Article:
If you have faith in democracy, you have to believe voters will come to their senses. You have to think the craziness in Tallahassee will eventually stop.
And when it does, two local lawmakers should look pretty good.
The names of Sen. Mike Fasano, R-New Port Richey, who represents the west side of Hernando County, and Sen. Paula Dockery, R-Lakeland, whose district includes the east side, have popped up a lot in the first month of this year's session.
Usually, it's in the context of a stunningly bad idea. Usually, they're against it.
Hopefully, you've read Howard Troxler's columns on so-called "leadership funds." I can't match him for historical perspective (or outraged eloquence) so I'll take his word that this is a new low. If you look at his list of Tampa Bay area lawmakers who voted "no," you'll find that Fasano and Dockery are the only Republicans.
They also spoke out against Gov. Rick Scott's ill-considered "no thanks" to $2.4 billion in federal high speed rail funds. Dockery even co-wrote a letter to U.S. Transportation Department Secretary Ray LaHood asking him to reconsider.
This was signed by a majority of senators, so she wasn't exactly isolated. But remember Dockery long ago alienated the Republican Senate leaders and had endorsed Scott in his run for governor. He seemed to be about the only powerful friend she had in Tallahassee. With this letter, she stood up to him even before the session started.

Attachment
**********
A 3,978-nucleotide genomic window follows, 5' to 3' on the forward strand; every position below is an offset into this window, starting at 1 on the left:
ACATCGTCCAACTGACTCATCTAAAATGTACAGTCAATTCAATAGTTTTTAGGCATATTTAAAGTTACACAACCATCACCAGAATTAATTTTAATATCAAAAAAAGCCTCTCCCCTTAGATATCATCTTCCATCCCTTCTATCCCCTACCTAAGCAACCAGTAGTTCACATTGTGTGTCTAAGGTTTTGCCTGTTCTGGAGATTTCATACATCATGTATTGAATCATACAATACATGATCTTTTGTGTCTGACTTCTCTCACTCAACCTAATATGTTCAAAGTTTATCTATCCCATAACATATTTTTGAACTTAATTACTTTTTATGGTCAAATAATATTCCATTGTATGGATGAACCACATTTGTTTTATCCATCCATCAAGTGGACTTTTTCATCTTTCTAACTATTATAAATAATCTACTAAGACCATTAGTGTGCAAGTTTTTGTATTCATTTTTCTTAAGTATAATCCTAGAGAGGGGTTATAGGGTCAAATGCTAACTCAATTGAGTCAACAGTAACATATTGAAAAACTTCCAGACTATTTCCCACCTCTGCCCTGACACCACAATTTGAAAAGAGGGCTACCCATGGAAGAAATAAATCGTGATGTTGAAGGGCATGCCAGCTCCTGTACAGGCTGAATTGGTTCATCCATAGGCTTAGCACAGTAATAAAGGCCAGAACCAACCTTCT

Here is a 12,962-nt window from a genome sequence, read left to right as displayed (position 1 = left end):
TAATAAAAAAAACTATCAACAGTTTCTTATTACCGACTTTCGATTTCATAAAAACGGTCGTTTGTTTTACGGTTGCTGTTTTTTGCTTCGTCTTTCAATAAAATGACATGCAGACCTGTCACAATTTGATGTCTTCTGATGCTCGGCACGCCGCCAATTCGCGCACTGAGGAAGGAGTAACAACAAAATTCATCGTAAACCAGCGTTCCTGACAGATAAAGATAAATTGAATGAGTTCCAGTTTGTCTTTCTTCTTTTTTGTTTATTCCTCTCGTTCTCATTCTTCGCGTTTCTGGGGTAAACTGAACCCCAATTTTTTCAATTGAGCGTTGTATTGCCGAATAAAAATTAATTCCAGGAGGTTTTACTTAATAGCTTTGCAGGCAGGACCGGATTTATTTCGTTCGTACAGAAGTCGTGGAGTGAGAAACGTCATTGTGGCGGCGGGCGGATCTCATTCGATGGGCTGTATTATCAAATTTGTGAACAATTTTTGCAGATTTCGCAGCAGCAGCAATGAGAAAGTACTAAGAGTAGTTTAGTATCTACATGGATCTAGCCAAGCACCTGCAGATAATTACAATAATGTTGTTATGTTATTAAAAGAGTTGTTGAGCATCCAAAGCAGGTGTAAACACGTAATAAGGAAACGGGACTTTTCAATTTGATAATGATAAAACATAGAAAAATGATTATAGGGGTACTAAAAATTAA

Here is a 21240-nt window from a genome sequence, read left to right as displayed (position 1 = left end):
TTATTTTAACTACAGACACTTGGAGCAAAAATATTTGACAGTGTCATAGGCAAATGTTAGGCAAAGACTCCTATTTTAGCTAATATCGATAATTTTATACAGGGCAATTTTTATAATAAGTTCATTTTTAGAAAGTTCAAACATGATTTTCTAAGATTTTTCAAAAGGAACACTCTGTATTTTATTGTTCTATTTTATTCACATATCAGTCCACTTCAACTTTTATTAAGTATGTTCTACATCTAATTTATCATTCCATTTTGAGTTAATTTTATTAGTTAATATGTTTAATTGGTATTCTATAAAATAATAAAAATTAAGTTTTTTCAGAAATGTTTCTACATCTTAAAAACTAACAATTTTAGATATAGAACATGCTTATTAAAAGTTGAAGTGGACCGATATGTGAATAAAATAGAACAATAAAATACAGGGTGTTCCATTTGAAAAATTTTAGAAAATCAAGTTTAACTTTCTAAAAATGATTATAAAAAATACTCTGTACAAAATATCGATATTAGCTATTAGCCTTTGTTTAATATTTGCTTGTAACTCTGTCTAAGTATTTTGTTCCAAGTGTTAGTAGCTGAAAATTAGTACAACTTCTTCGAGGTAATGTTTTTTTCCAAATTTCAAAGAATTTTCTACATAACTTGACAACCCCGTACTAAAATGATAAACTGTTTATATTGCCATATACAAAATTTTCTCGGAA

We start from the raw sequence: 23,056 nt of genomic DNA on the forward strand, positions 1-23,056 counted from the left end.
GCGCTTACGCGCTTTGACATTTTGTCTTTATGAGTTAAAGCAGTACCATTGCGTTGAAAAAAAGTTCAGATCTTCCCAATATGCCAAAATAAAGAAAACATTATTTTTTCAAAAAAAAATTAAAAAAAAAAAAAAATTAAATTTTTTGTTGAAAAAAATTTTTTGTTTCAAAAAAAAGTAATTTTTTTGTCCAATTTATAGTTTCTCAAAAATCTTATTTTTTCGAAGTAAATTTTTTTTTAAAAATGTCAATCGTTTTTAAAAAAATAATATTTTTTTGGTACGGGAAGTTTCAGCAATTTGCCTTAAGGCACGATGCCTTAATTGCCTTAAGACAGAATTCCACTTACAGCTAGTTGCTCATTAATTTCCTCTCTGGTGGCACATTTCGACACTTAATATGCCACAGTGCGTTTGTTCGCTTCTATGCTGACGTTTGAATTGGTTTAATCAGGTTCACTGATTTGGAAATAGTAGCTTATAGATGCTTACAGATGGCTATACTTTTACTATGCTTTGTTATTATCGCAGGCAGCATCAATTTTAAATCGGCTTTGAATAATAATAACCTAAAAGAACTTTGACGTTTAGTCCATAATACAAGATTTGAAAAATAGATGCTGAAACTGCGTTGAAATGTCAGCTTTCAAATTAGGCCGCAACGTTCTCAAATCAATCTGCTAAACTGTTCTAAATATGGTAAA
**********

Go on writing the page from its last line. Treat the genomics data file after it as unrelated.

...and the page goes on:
What else? Lots of stuff, but under the circumstances, ethics reform seems like a good place to start.
Dockery has long been for it and, this week, so is Senate President Mike Haridopolos — he of the incomplete financial disclosure form and the stinky $152,000 book deal and, not incidentally, the ongoing campaign for U.S. Senate.
But Fasano said Haridopolos' version relies too much on the honor system. And, obviously, if there was honor in Tallahassee we wouldn't need the bill in the first place.
Last year, Dockery and Fasano voted against the purge of Public Service commissioners who had the nerve to represent consumer interests. In a committee this week, Fasano also voted against recommending the confirmation of PSC Chairman Art Graham. He objected to Graham sharing drinks with big-shots from a utility that has a case before the commission. Sounds reasonable, but his vote was the only "no."
Dockery has a long history of clashing with leadership; Fasano's didn't achieve full maverick status until he backed former Gov. Charlie Crist's independent U.S. Senate campaign.
So why these two and, for Fasano, why now? Their party's rightward shift has something to do with it. They're both Tallahassee veterans and this may be a glimpse back to pre term-limit days when lawmakers had time to build autonomy. Or it's the flip side of term limits; neither one can run again, which has to be liberating. But they will, presumably, run for something. And they have to think their outsider status will help.
What about state Rep. Rob Schenck, who represents most of Hernando? Well, he voted for leadership funds and didn't have much problem with dumping the rail deal and has been Scott's man in the fight against a database designed to monitor prescription drugs. Keep that in mind when the craziness stops. Or, better yet, next election, do your part to stop it.